So while I pondered which of my neighbors might be able to enjoy the remaining Zesty Mexican Soup without being in danger of exploding from sodium, it occurred to me there was still a leek and half a cabbage sitting in the fridge. These, along with carrots, onions, etc., were just what I needed to make one of my favorite vegetable soups from the book, “French Women Don’t Get Fat.” Author Mireille Giuliano, the CEO of famed champagne maker Veuve-Clicquot, offers sage advice and many slimming soup and other recipes. More about this and more recipes to come in the cookbook I’m working on—working title, 17 Ways to Eat Your Way to Happiness.
I don’t know how long I’m going to be in this soup state of mind, but it’s fun while it lasts.
P.S. Recently I had some of the most flavorful lentil soup I’ve ever tasted at Nookie’s Tree, 3334 N. Halsted. Alas, they wouldn’t divulge the secret.
I loved the book so much—and was so impressed with his passion for food and his ability to express it—I thought I’d try imitating the guy’s habit. Tried using some of his favorite, the original Cholula brand, at a Mexican restaurant and wasn’t thrilled. I figured maybe I’d like a different flavor, so I bought a bottle of Cholula chipotle-flavored hot sauce. It’s still sitting half-used on my shelf after several years. Just didn’t like the flavor or the way it so markedly changed the taste of my dish.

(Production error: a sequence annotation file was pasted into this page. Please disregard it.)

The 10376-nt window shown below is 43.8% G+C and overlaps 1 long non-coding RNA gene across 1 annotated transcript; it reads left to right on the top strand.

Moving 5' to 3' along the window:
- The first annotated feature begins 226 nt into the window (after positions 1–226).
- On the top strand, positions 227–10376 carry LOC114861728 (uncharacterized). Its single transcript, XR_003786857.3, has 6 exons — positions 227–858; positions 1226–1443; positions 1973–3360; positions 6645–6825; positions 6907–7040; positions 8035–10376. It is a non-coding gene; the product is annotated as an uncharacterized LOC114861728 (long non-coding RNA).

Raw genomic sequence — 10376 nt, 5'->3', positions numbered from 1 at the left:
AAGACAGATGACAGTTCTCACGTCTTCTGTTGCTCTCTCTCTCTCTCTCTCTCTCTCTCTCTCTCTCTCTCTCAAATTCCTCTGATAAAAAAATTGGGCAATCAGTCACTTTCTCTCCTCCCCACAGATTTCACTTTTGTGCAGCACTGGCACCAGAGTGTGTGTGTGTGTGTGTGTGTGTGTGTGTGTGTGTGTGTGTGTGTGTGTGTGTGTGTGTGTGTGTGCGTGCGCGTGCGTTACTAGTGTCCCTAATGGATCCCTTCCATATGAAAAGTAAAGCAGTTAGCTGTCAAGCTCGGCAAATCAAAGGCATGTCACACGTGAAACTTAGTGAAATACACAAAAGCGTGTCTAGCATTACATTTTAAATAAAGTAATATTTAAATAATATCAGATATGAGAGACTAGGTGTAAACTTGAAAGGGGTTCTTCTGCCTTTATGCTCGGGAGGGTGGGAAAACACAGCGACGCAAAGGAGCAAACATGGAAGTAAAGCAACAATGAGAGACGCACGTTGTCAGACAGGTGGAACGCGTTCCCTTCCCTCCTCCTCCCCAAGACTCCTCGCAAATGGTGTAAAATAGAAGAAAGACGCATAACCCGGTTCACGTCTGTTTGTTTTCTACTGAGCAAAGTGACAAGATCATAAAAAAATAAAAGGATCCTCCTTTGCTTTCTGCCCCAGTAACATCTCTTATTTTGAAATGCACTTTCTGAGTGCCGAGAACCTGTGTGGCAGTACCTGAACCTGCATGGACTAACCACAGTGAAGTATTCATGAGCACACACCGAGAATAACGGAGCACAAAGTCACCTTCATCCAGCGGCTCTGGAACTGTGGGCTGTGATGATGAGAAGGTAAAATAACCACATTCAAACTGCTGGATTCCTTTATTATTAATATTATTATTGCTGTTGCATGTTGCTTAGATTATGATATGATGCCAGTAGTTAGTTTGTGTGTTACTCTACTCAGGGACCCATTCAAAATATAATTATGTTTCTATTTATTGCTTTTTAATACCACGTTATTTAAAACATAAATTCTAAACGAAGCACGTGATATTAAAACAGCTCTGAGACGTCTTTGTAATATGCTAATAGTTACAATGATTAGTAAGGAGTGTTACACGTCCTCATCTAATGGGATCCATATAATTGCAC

Then I learned from a Bon Appetit recipe for Bloody Marys about another type of hot sauce known as sriracha. Found it at the store, liked what I tasted. Looked for more ideas for using it—found dozens posted online by heavy duty fans of the stuff. And then I tried a recipe that has made this bright red sauce that comes in a Christmas-green-nozzle-top bottle a staple in my kitchen.